Following the initial success revising the Interstate Compact for Supervision of Parolees and Probationers (revised into the Interstate Compact for Adult Offender Supervision), the Office of Juvenile Justice and Delinquency Prevention (OJJDP) pursued a similar rewrite of the Interstate Compact on Juveniles. In 1999, OJJDP conducted a detailed survey which uncovered a number of contentious issues within the Compact's structure.
Along with the Council of State Governments (CSG), OJJDP determined that a revision of the existing compact as the only option for long-term change. In 2001, CSG worked with OJJDP and the Association of Juvenile Compact Administrators (AJCA) to develop and facilitate a drafting team of state officials to begin the design of a revised juvenile compact.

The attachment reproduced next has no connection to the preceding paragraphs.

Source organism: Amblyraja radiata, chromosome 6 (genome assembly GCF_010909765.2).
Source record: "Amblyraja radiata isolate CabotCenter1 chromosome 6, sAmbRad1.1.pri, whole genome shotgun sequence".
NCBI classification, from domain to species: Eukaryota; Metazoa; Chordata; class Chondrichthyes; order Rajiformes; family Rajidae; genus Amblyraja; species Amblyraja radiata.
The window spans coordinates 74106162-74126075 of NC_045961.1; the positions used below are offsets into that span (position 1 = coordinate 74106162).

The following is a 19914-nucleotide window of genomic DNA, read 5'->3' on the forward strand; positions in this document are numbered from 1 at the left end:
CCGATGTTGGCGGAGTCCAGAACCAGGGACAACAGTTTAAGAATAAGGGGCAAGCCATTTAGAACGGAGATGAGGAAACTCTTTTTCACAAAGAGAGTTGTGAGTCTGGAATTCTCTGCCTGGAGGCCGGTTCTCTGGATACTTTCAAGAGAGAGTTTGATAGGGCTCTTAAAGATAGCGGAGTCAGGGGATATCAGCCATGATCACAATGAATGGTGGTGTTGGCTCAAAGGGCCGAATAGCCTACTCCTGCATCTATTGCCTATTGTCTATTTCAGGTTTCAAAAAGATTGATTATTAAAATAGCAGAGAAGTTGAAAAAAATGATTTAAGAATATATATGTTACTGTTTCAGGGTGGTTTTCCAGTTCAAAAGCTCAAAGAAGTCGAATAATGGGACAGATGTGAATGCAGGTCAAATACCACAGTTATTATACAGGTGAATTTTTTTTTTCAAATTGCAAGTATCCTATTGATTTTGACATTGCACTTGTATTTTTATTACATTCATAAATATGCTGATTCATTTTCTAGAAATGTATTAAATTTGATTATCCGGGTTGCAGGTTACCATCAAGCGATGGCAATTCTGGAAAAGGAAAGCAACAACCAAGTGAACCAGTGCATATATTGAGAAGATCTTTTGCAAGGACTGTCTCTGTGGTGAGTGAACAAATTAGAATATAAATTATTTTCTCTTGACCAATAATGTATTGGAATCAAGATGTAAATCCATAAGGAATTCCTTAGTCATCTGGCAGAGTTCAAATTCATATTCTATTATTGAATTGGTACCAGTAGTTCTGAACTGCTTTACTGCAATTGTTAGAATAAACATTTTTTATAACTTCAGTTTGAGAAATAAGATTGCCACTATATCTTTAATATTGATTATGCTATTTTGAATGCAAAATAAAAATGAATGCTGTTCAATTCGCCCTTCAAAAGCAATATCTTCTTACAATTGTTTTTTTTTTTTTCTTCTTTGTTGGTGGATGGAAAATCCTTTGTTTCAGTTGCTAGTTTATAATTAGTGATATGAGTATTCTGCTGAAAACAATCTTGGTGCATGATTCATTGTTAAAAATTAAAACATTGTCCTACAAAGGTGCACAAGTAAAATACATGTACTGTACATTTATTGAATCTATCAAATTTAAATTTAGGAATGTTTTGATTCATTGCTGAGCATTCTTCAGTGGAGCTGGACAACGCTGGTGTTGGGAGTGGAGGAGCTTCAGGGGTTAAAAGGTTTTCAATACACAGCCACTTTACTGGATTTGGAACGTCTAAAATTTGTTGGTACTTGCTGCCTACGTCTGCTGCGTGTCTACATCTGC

In 2002 after finalizing the Compact's language, an educational campaign began to help state's policymakers better appreciate and understand the need for a new Compact. By 2003, the new Juvenile Compact became available for introduction in the states. Throughout that year, twelve states adopted the revised Compact.
The new Compact reached its thirty-five state threshold when Tennessee and Illinois enacted in 2008, allowing for transition and operational activities to commence. Since the first Commission meeting in December of 2008, every state and two territories have joined the new Compact with the exception of Georgia.